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With Hope and Virtue

Sitting beside a colleague in the sociology department at the University of Iowa, I watched President Obama’s inauguration on ABC NOW’s live streaming video. President Obama’s gift for oratory is incredible — and inspirational.

I was particularly interested in his discussion of virtues — a topic that I’m exploring for my book on American self-help and virtues. Outlining the economic and military challenges ahead for the United States, President Obama said:

Our challenges may be new. The instruments with which we meet them may be new. But those values upon which our success depends — hard work and honesty, courage and fair play, tolerance and curiosity, loyalty and patriotism — these things are old. These things are true. They have been the quiet force of progress throughout our history. What is demanded then is a return to these truths. What is required of us now is a new era of responsibility — a recognition, on the part of every American, that we have duties to ourselves, our nation, and the world, duties that we do not grudgingly accept but rather seize gladly, firm in the knowledge that there is nothing so satisfying to the spirit, so defining of our character, than giving our all to a difficult task.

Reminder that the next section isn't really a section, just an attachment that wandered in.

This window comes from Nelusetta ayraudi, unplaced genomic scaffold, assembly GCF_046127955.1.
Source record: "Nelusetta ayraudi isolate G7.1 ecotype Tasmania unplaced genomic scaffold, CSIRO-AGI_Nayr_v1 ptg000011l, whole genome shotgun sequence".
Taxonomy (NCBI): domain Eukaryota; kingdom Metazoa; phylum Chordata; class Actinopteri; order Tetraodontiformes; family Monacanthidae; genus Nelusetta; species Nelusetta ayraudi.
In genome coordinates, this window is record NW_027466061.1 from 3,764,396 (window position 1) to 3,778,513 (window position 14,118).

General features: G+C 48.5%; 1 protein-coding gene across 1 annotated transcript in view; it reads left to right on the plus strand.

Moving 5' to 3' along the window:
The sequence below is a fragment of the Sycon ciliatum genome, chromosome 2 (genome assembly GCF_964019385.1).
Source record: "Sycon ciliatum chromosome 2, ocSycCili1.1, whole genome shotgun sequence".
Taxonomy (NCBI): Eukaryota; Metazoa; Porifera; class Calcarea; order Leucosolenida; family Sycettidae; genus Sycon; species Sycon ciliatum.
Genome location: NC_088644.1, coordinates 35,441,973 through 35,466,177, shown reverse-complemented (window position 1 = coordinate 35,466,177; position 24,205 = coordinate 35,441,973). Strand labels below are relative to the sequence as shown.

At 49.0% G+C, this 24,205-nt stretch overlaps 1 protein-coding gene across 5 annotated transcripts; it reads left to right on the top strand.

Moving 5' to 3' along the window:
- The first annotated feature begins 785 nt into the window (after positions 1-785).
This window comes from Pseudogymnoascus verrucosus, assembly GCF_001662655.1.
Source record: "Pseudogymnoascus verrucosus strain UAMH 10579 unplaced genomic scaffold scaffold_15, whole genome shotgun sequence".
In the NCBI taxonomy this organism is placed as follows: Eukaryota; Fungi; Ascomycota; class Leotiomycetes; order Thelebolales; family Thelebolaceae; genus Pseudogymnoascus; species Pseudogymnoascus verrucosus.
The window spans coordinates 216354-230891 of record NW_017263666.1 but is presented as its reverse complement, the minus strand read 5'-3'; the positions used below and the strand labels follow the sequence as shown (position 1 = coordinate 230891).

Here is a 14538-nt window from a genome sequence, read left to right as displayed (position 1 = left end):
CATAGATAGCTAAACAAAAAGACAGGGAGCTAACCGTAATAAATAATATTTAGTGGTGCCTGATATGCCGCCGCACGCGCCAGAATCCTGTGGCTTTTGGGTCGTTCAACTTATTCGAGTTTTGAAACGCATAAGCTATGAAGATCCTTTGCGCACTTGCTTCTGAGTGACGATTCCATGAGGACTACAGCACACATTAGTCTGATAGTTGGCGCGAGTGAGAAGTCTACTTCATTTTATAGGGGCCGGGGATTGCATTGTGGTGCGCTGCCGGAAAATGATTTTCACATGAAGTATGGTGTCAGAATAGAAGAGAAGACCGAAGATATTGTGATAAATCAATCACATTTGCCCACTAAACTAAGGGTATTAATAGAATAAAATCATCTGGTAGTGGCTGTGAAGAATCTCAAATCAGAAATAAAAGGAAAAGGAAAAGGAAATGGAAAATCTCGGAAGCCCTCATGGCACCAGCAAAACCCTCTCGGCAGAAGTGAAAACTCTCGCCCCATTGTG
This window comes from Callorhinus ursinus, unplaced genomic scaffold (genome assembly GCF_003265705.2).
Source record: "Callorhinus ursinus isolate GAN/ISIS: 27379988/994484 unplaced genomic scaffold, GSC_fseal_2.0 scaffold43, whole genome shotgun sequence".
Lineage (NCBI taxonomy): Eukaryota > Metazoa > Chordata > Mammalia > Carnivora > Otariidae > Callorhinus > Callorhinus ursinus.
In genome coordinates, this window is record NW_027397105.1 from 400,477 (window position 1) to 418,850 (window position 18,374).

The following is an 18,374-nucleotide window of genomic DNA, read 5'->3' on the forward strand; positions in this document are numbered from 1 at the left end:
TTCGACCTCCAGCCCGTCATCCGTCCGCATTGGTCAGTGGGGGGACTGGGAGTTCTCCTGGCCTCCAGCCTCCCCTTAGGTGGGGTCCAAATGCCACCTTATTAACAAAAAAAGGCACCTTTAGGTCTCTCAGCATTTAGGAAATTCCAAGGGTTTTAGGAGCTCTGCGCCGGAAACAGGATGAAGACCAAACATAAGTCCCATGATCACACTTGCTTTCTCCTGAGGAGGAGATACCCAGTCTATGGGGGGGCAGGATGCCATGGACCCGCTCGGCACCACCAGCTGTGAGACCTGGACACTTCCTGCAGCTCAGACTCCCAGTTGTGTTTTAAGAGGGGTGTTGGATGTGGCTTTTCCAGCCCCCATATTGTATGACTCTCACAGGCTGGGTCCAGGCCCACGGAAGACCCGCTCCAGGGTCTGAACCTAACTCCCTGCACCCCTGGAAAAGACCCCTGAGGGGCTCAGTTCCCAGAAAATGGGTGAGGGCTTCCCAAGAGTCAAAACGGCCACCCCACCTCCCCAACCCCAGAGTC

<snip>

America, in the face of our common dangers, in this winter of our hardship … With hope and virtue, let us brave once more the icy currents, and endure what storms may come.

Here, here! But how do we get there?

Today is also the first day of my self-help class at the University of Iowa where my students and I will read the best (and worst) of self-help books with an eye on the how-to of these American core virtues. How do you teach hard work and honesty? How do you teach responsibility and self-control? And can these virtues be taught by self-help books?

Exciting new beginnings — and a treat to have the new President’s address be so on point!

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January 20, 2009 - Posted by | Academic Musings, Self-Help

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